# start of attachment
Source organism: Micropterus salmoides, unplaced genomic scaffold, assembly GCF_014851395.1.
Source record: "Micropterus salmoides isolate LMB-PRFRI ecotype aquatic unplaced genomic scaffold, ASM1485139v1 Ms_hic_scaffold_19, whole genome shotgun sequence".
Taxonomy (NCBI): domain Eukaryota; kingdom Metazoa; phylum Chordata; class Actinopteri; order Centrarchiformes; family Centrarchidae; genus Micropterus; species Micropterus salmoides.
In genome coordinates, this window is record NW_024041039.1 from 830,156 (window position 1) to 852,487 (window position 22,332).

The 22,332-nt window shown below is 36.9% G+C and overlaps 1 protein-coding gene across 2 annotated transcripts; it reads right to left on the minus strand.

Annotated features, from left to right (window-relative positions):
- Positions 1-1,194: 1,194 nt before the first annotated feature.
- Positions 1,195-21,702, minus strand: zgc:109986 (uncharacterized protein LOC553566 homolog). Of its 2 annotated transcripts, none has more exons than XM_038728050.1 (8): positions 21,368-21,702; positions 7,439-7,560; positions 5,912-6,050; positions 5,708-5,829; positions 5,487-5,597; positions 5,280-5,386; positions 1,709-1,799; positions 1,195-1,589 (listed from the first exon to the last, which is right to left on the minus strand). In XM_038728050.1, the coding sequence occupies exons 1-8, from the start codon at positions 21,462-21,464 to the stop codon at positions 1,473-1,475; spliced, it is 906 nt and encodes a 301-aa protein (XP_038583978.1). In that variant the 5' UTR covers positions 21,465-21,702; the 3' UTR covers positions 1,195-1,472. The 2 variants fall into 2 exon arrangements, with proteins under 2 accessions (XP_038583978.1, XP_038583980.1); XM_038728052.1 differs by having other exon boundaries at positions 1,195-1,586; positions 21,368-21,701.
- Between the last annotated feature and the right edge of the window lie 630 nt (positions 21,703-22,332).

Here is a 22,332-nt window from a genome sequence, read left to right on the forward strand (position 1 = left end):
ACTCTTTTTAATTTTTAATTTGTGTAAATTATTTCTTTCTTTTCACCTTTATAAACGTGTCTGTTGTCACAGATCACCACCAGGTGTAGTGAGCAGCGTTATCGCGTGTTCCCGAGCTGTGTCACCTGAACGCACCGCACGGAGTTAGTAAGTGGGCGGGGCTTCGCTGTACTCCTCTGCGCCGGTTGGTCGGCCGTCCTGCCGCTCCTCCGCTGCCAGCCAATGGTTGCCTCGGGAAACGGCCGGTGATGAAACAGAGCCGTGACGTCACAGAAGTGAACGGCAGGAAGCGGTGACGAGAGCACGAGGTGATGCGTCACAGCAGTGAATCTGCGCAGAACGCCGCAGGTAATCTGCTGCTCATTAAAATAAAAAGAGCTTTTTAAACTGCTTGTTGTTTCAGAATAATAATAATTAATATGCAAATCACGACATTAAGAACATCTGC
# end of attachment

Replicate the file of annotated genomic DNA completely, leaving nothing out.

Source organism: Micropterus salmoides, unplaced genomic scaffold, assembly GCF_014851395.1.
Source record: "Micropterus salmoides isolate LMB-PRFRI ecotype aquatic unplaced genomic scaffold, ASM1485139v1 Ms_hic_scaffold_19, whole genome shotgun sequence".
Taxonomy (NCBI): domain Eukaryota; kingdom Metazoa; phylum Chordata; class Actinopteri; order Centrarchiformes; family Centrarchidae; genus Micropterus; species Micropterus salmoides.
In genome coordinates, this window is record NW_024041039.1 from 830,156 (window position 1) to 852,487 (window position 22,332).

The 22,332-nt window shown below is 36.9% G+C and overlaps 1 protein-coding gene across 2 annotated transcripts; it reads right to left on the minus strand.

Annotated features, from left to right (window-relative positions):
- Positions 1-1,194: 1,194 nt before the first annotated feature.
- Positions 1,195-21,702, minus strand: zgc:109986 (uncharacterized protein LOC553566 homolog). Of its 2 annotated transcripts, none has more exons than XM_038728050.1 (8): positions 21,368-21,702; positions 7,439-7,560; positions 5,912-6,050; positions 5,708-5,829; positions 5,487-5,597; positions 5,280-5,386; positions 1,709-1,799; positions 1,195-1,589 (listed from the first exon to the last, which is right to left on the minus strand). In XM_038728050.1, the coding sequence occupies exons 1-8, from the start codon at positions 21,462-21,464 to the stop codon at positions 1,473-1,475; spliced, it is 906 nt and encodes a 301-aa protein (XP_038583978.1). In that variant the 5' UTR covers positions 21,465-21,702; the 3' UTR covers positions 1,195-1,472. The 2 variants fall into 2 exon arrangements, with proteins under 2 accessions (XP_038583978.1, XP_038583980.1); XM_038728052.1 differs by having other exon boundaries at positions 1,195-1,586; positions 21,368-21,701.
- Between the last annotated feature and the right edge of the window lie 630 nt (positions 21,703-22,332).

Here is a 22,332-nt window from a genome sequence, read left to right on the forward strand (position 1 = left end):
ACTCTTTTTAATTTTTAATTTGTGTAAATTATTTCTTTCTTTTCACCTTTATAAACGTGTCTGTTGTCACAGATCACCACCAGGTGTAGTGAGCAGCGTTATCGCGTGTTCCCGAGCTGTGTCACCTGAACGCACCGCACGGAGTTAGTAAGTGGGCGGGGCTTCGCTGTACTCCTCTGCGCCGGTTGGTCGGCCGTCCTGCCGCTCCTCCGCTGCCAGCCAATGGTTGCCTCGGGAAACGGCCGGTGATGAAACAGAGCCGTGACGTCACAGAAGTGAACGGCAGGAAGCGGTGACGAGAGCACGAGGTGATGCGTCACAGCAGTGAATCTGCGCAGAACGCCGCAGGTAATCTGCTGCTCATTAAAATAAAAAGAGCTTTTTAAACTGCTTGTTGTTTCAGAATAATAATAATTAATATGCAAATCACGACATTAAGAACATCTGC